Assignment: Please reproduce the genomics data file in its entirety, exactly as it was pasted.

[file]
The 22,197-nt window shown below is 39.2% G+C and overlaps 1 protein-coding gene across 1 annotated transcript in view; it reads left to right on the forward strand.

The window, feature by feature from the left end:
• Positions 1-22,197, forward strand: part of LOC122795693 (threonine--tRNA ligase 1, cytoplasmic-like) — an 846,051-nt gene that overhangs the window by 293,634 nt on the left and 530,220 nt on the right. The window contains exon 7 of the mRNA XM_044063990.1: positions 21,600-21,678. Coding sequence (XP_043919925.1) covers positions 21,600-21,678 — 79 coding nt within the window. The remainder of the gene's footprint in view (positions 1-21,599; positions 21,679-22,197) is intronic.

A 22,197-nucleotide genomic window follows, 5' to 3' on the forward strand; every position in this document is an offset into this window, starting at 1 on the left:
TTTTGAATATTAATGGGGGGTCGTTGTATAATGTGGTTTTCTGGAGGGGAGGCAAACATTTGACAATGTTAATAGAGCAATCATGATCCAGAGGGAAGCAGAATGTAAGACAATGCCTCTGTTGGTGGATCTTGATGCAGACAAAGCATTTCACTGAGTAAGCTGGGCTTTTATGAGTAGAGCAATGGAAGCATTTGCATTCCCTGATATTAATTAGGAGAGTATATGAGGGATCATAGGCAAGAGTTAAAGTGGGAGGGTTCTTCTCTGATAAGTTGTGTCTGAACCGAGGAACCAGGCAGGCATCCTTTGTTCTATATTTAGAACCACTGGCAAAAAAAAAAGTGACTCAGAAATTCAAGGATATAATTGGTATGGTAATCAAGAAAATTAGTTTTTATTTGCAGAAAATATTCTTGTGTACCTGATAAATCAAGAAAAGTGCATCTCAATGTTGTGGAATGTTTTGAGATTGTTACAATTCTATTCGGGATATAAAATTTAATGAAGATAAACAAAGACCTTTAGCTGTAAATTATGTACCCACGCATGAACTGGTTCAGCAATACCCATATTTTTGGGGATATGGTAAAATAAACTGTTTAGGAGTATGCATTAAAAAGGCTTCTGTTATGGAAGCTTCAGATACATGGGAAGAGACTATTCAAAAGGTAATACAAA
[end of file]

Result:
The 22,197-nt window shown below is 39.2% G+C and overlaps 1 protein-coding gene across 1 annotated transcript in view; it reads left to right on the forward strand.

The window, feature by feature from the left end:
• Positions 1-22,197, forward strand: part of LOC122795693 (threonine--tRNA ligase 1, cytoplasmic-like) — an 846,051-nt gene that overhangs the window by 293,634 nt on the left and 530,220 nt on the right. The window contains exon 7 of the mRNA XM_044063990.1: positions 21,600-21,678. Coding sequence (XP_043919925.1) covers positions 21,600-21,678 — 79 coding nt within the window. The remainder of the gene's footprint in view (positions 1-21,599; positions 21,679-22,197) is intronic.

A 22,197-nucleotide genomic window follows, 5' to 3' on the forward strand; every position in this document is an offset into this window, starting at 1 on the left:
TTTTGAATATTAATGGGGGGTCGTTGTATAATGTGGTTTTCTGGAGGGGAGGCAAACATTTGACAATGTTAATAGAGCAATCATGATCCAGAGGGAAGCAGAATGTAAGACAATGCCTCTGTTGGTGGATCTTGATGCAGACAAAGCATTTCACTGAGTAAGCTGGGCTTTTATGAGTAGAGCAATGGAAGCATTTGCATTCCCTGATATTAATTAGGAGAGTATATGAGGGATCATAGGCAAGAGTTAAAGTGGGAGGGTTCTTCTCTGATAAGTTGTGTCTGAACCGAGGAACCAGGCAGGCATCCTTTGTTCTATATTTAGAACCACTGGCAAAAAAAAAAGTGACTCAGAAATTCAAGGATATAATTGGTATGGTAATCAAGAAAATTAGTTTTTATTTGCAGAAAATATTCTTGTGTACCTGATAAATCAAGAAAAGTGCATCTCAATGTTGTGGAATGTTTTGAGATTGTTACAATTCTATTCGGGATATAAAATTTAATGAAGATAAACAAAGACCTTTAGCTGTAAATTATGTACCCACGCATGAACTGGTTCAGCAATACCCATATTTTTGGGGATATGGTAAAATAAACTGTTTAGGAGTATGCATTAAAAAGGCTTCTGTTATGGAAGCTTCAGATACATGGGAAGAGACTATTCAAAAGGTAATACAAA